At the weekend, Christopher Booker at the Daily Telegraph made another attempt (see previous) to downplay the obvious decreases in Arctic sea ice by (mis-)quoting a statement from Arctic oceanographer Ken Drinkwater and colleagues:
Panic over Arctic ice – what else can the warmists get wrong?
As evidence to support their belief system continues to crumble in all directions, acolytes of the warming cult fall back ever more desperately on the summer melting of Arctic ice to justify their wishful thinking that the world is still warming, and to explain why we are enjoying such cold winters and wet summers. Real scientists (as opposed to climate modellers) have long maintained that the decline in Arctic ice is caused not by warmer air – in the past year or two Arctic air temperatures have actually been falling – but by shifts in major ocean currents, pushing warmer water up into the Arctic Circle. Ken Drinkwater, one of a team of scientists at the Institute of Marine Research in Bergen who have been observing the Arctic for decades, dismisses the idea that the ice is melting because of any rise in global temperatures. “The warming,” he says, “is primarily due to currents. A greater amount of warm Atlantic water is flowing into the North Atlantic and up to the Barents Sea.” He points out that this is just what happened in the 1920s and 1930s, when the ice melted even more dramatically than it has done in recent years, before it recovered again during the decades of what is called “the Little Cooling”.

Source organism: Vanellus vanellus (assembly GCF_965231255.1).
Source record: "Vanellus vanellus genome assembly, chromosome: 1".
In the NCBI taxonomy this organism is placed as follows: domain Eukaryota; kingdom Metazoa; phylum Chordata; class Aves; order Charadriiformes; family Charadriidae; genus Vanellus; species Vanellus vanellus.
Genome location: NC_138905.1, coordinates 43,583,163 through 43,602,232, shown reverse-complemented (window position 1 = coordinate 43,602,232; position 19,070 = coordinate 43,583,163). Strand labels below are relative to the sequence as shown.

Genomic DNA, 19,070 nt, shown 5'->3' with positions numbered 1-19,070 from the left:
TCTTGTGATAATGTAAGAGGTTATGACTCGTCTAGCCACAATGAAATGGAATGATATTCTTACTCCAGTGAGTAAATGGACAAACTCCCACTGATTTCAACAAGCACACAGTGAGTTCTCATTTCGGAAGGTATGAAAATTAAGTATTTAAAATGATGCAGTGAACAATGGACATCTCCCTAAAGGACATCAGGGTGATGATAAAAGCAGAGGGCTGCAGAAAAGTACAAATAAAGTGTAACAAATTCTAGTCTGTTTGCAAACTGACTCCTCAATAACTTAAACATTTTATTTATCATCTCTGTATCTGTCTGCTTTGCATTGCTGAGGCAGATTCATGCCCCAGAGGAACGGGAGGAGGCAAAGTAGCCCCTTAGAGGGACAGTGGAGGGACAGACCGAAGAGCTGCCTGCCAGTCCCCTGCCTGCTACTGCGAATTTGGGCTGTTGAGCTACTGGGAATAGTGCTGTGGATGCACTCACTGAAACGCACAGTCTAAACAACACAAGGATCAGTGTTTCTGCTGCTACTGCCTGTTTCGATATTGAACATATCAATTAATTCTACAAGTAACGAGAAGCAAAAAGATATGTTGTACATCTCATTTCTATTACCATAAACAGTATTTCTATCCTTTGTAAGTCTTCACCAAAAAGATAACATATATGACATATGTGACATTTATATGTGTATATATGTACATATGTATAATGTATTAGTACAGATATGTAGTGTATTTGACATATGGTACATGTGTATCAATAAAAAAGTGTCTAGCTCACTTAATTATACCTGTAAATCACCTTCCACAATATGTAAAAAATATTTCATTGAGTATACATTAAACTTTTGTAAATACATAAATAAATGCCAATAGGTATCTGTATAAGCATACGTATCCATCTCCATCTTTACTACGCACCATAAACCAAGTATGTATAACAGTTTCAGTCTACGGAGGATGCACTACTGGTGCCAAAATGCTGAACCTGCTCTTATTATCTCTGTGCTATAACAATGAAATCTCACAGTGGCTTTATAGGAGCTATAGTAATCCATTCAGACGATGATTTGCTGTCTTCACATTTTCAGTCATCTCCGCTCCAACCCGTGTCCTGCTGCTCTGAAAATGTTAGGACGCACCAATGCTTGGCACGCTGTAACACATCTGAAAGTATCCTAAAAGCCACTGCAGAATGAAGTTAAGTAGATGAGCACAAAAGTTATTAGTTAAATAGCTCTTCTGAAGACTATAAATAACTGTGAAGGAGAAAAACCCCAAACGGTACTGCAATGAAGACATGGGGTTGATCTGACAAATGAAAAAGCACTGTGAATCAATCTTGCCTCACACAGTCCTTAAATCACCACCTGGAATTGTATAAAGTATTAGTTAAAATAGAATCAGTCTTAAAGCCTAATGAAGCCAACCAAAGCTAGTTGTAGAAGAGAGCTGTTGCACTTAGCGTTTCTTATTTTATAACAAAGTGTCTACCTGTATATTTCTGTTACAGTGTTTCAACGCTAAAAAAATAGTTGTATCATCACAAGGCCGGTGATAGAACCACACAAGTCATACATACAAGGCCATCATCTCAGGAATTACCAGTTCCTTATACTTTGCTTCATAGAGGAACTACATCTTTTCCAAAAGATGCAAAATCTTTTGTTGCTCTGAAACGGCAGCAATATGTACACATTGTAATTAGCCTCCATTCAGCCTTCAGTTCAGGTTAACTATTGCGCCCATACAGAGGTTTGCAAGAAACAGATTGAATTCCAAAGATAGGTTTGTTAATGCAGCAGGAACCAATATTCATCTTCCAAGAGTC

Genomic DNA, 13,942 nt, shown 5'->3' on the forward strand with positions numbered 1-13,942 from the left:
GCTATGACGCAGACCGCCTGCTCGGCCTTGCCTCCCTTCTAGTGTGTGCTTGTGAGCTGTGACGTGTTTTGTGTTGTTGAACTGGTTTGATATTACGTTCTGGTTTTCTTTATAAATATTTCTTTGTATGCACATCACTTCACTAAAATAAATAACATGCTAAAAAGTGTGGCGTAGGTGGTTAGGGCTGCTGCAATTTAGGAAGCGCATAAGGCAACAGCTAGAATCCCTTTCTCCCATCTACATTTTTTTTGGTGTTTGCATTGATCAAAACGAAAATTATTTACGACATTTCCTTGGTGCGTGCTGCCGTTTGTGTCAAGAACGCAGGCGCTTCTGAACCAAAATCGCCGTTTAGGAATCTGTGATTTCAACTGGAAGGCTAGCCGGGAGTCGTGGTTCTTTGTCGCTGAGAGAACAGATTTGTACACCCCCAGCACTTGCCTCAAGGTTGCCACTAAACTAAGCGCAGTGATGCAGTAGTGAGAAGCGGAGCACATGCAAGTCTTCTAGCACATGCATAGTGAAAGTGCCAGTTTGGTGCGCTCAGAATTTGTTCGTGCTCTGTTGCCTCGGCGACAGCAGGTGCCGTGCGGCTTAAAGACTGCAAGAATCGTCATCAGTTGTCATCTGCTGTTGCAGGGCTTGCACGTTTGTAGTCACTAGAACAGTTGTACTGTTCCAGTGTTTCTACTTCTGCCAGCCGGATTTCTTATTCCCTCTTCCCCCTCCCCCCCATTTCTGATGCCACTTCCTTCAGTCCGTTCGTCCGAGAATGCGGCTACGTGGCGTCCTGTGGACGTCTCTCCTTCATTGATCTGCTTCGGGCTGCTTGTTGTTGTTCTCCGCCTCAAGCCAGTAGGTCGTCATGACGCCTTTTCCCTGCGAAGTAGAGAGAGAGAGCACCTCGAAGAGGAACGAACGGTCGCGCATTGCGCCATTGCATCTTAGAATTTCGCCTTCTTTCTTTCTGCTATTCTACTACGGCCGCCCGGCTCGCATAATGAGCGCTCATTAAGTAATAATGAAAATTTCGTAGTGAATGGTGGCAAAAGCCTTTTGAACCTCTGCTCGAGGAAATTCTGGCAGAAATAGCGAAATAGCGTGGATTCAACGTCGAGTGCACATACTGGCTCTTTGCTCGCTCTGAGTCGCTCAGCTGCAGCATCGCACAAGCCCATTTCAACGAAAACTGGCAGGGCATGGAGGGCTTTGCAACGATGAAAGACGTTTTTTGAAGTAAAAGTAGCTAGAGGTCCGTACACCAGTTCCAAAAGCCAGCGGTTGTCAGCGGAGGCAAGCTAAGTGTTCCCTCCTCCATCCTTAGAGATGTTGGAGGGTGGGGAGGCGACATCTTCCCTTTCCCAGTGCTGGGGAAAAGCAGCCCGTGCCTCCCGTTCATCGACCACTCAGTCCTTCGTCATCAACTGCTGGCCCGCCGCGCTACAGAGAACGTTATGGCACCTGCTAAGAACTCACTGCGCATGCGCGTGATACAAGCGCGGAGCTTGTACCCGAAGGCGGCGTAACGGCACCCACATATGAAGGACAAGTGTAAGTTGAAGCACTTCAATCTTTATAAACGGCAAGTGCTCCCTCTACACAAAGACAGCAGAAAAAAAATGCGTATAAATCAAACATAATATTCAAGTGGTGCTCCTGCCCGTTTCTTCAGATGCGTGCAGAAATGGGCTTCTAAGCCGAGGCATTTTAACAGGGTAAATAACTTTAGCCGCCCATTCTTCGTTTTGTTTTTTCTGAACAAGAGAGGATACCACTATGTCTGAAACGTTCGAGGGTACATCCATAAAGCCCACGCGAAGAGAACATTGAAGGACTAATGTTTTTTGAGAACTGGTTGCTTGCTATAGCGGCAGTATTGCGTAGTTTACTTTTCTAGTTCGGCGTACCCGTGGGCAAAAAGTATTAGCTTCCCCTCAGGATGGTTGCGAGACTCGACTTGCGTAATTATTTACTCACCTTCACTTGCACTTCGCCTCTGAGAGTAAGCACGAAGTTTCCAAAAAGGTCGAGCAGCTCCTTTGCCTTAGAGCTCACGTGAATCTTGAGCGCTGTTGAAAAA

This was added to by Andrew Neil as well, despite the best estimates of sea ice history showing nothing of the sort:
History of seasonal sea ice 1900-2010 (via NOAA, Cryosphere Today)
In the comments yesterday, Ken responded directly to this to make the context far more plain (slighty edited):
The article by Christopher Booker … is a misrepresentation of my views. He does not state where he obtained his information but it might have been from [this press release] in which I was discussing the increase in the abundance of Atlantic cod in the Barents Sea and its relationship to sea temperatures from studies we had conducted, or in Drinkwater et al., (2011, Progress in Oceanography 90, 47-61). In both articles, my comments focussed upon the Barents Sea and not the Arctic Basin. Our studies did indicate that much of the heat entering the Barents Sea in recent years was advected in by the inflow of warm Atlantic Waters and although direct warming through air-sea heat exchanges no doubt occurred, it appeared not be the dominate process at the time of our studies. This increase in heat led to the melting of the sea ice. I did NOT dismiss “the idea that the ice is melting because of any rise in global temperatures” as Mr. Booker claims. One of the reasons that more heat is being transported into the Barents Sea is because of the general rise in temperatures within the Atlantic waters. Increased melting of sea ice did occur in the 1920s and 1930s in the Barents Sea (Ifft, Monthly Weather Review, November, 1922, p. 589) and over the Arctic Basin (Ahlmann, 1949, Rapports et Proces-Verbaux des Revions du Conseil International pour l’Exploration de la Mer 125, 9-16 ) but it was much less so than in recent years. I did NOT state that ice melted more in the 1920s and 1930s than in recent years as Mr. Booker claims. Mr. Booker has a duty as a journalist to ensure [that] his facts [are] correct.
We will await the corrections with bated breath…